tommythecat42on August 16, 2007   Link
  • +2
    General CommentInteresting aside-:The world weighs on my shoulders(Atlas)But what am I to do?(shrugged)Another nod to Ayn Rand?
    Rude dog65on February 09, 2008   Link
  • +1
    General CommentThe lyrics quote the writer Faulkner
    Grace_UnderPressureon October 31, 2004   Link
  • +1
    General CommentExcellent comments. I have an alternative viewpoint to offer. When I first heard this track, I had a sense that the actual speaker of the words was actually an Artificial Intelligence (AI) that was standing watch over the DEW Line. I speculated as to whether there were any actual survivors -
    "We need someone to talk to
    And someone to sweep the floors-
    Incomplete (Incomplete)
    Incomplete!

    Perhaps overthinking the meaning, but I WAS born in the '50s, so this was definitely part of my childhood. :-)

    Read more at songmeanings.net/songs/view/107543/
    Quaywallon December 04, 2012   Link
  • +1
    My OpinionAs a parent of 2 teens, I see Neil dealing with the issues surrounding his teenage daughter growing up, He sees the problems, issues, troubles that she may have on the horizon and is struggling with how to deal with them. Should he get involved early and try to shelter, or let her learn as she goes, the way he likely did. The DEW references and political references are his way of showing how important it is for him to handle it correctly as the consequences are as big as they can be for a parent.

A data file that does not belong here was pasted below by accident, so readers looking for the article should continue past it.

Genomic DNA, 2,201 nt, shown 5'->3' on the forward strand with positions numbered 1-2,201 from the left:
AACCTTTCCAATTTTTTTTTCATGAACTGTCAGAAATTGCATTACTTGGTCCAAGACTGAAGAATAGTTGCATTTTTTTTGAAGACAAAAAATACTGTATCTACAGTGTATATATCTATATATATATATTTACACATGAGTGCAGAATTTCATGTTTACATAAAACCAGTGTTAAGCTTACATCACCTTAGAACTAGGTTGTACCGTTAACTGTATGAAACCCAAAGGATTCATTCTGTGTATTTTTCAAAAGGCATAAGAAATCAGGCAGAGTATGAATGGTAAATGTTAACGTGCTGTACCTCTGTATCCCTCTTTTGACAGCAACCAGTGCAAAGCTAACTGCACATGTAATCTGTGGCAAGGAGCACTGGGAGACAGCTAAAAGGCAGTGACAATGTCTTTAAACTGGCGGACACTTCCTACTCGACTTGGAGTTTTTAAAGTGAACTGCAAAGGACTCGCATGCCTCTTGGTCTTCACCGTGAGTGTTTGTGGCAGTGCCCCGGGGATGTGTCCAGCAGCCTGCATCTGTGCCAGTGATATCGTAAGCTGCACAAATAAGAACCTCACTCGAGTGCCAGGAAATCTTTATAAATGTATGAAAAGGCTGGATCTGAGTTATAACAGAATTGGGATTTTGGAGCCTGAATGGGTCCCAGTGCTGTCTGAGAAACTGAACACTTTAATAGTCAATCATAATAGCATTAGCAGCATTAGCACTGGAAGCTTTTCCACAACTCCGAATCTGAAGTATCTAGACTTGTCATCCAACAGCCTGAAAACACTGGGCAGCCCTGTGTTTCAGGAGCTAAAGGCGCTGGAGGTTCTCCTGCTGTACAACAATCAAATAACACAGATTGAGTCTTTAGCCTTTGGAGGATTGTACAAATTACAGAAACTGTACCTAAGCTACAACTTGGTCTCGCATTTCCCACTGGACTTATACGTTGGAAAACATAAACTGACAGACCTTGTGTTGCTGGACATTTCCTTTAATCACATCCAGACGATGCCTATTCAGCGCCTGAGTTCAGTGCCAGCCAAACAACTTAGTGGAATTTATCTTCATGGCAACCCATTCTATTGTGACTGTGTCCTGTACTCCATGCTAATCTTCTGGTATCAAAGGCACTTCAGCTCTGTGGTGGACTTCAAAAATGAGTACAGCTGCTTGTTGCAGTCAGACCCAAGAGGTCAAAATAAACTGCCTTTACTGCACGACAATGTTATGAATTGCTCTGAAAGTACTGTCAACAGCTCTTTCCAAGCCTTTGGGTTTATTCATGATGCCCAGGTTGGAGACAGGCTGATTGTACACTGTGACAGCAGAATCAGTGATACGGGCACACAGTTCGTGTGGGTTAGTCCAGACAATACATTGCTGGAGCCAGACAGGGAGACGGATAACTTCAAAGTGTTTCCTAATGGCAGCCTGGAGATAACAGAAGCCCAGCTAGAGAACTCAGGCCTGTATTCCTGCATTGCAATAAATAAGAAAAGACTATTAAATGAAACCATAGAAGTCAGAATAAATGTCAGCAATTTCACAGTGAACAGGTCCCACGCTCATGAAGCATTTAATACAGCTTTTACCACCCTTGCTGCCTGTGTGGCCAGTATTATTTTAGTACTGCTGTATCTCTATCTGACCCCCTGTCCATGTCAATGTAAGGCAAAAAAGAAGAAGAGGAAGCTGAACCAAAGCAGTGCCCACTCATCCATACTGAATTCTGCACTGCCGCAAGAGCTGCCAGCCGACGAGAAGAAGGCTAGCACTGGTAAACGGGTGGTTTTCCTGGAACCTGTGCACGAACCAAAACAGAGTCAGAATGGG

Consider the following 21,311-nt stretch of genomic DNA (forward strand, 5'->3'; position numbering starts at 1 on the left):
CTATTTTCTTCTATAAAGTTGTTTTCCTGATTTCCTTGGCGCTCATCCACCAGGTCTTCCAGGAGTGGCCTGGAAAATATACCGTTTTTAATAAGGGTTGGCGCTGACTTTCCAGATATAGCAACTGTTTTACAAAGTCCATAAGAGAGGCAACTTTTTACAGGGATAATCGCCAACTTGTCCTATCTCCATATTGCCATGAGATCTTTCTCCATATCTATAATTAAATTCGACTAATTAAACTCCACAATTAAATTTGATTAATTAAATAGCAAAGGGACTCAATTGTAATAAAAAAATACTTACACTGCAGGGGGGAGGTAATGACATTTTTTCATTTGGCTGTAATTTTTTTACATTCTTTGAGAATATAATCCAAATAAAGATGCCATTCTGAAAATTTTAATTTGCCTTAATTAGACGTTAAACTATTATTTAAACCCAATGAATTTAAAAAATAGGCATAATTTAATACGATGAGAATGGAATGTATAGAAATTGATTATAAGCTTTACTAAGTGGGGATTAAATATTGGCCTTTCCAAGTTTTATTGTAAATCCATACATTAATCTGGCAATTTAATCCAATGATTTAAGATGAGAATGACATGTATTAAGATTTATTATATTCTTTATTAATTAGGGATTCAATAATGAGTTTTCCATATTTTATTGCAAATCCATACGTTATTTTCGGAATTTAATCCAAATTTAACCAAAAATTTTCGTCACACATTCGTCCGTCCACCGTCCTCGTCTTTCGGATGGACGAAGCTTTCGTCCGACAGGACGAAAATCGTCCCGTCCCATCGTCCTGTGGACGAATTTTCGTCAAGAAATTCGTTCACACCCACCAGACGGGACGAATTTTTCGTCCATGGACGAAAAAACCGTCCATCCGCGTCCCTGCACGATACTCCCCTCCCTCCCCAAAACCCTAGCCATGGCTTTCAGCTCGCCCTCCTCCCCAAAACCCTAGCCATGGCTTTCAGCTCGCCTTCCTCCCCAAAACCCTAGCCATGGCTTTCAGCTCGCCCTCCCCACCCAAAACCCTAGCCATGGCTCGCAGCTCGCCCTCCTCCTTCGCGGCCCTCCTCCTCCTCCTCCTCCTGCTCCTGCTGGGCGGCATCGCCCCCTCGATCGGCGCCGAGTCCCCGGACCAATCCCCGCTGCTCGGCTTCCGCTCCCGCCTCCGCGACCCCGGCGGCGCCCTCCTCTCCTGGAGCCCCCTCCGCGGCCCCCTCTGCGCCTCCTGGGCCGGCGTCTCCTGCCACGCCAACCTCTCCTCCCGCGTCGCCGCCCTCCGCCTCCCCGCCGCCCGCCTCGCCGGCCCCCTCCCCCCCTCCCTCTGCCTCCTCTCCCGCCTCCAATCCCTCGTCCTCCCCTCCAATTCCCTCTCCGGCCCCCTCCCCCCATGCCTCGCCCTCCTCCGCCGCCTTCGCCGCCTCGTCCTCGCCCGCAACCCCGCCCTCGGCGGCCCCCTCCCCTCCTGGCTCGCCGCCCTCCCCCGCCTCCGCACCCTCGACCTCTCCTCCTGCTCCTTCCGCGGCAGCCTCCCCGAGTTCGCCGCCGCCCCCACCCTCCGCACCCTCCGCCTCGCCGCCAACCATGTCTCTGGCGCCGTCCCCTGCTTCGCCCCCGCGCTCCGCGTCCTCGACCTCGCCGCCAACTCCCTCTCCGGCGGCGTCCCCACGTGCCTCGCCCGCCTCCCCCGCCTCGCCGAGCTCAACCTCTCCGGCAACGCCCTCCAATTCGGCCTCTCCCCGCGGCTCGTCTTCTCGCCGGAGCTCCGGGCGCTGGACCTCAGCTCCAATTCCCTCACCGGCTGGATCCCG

hacksawon April 26, 2013   Link
  • 0
    General CommentThis song always reminds me of when I think about my friends either being in trouble or heading towards trouble, and there's nothing I can do to help them. It's a great song, and definitely one of my favorite Rush songs.
    MasterDuncan03on July 06, 2003   Link
  • 0
    General Commentvery cool
    Razormasticatoron June 12, 2004   Link
  • 0
    General CommentGreat song, interesting video.
    mkgon November 21, 2004   Link
  • 0
    General CommentDistant Early Warning refers to a system that NORAD set up in Northern Canada to detect incoming Soviet missiles. I think the song talks about nuclear war and the video does too.
    floydfan87on January 31, 2005   Link
  • 0
    General CommentI agree with "floydfan87:" The first paragraph says very clearly,
    "There's no swimming in the heavy water-
    No singing in the acid rain
    Red alert (red alert)." Heavy water is D20, Hydrogen with an extra neutron. It is utilized in the production of nuclear warheads. Accompanied by "acid rain," it's talking about all the complexities of our society and whether we are receiving "Distant Early Warnings," just like they did through NORAD. It is a metaphor for our own ability to deal with the complexity of a falling-apart world. That's why "The world weights on my shoulders." Love the lyric, "Left and rights of passage." NOt to mention kick-ass musicianship! :)
    ravkleinon September 13, 2006   Link